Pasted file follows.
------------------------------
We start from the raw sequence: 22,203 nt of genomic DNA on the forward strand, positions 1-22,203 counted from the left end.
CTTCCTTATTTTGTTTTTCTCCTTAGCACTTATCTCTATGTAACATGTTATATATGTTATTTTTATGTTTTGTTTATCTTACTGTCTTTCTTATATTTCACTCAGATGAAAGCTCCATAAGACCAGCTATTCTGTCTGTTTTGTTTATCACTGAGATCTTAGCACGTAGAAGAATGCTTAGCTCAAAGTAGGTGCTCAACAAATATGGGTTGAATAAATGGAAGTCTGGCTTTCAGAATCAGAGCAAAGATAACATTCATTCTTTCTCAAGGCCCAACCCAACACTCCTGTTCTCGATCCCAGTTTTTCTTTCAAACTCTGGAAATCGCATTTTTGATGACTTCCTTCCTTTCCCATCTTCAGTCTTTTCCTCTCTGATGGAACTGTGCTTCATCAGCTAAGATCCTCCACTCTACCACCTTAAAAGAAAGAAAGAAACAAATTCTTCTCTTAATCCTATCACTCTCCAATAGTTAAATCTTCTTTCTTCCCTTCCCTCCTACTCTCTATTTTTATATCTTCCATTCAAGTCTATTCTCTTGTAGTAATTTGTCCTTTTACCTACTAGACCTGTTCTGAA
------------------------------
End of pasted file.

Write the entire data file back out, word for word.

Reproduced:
We start from the raw sequence: 22,203 nt of genomic DNA on the forward strand, positions 1-22,203 counted from the left end.
CTTCCTTATTTTGTTTTTCTCCTTAGCACTTATCTCTATGTAACATGTTATATATGTTATTTTTATGTTTTGTTTATCTTACTGTCTTTCTTATATTTCACTCAGATGAAAGCTCCATAAGACCAGCTATTCTGTCTGTTTTGTTTATCACTGAGATCTTAGCACGTAGAAGAATGCTTAGCTCAAAGTAGGTGCTCAACAAATATGGGTTGAATAAATGGAAGTCTGGCTTTCAGAATCAGAGCAAAGATAACATTCATTCTTTCTCAAGGCCCAACCCAACACTCCTGTTCTCGATCCCAGTTTTTCTTTCAAACTCTGGAAATCGCATTTTTGATGACTTCCTTCCTTTCCCATCTTCAGTCTTTTCCTCTCTGATGGAACTGTGCTTCATCAGCTAAGATCCTCCACTCTACCACCTTAAAAGAAAGAAAGAAACAAATTCTTCTCTTAATCCTATCACTCTCCAATAGTTAAATCTTCTTTCTTCCCTTCCCTCCTACTCTCTATTTTTATATCTTCCATTCAAGTCTATTCTCTTGTAGTAATTTGTCCTTTTACCTACTAGACCTGTTCTGAA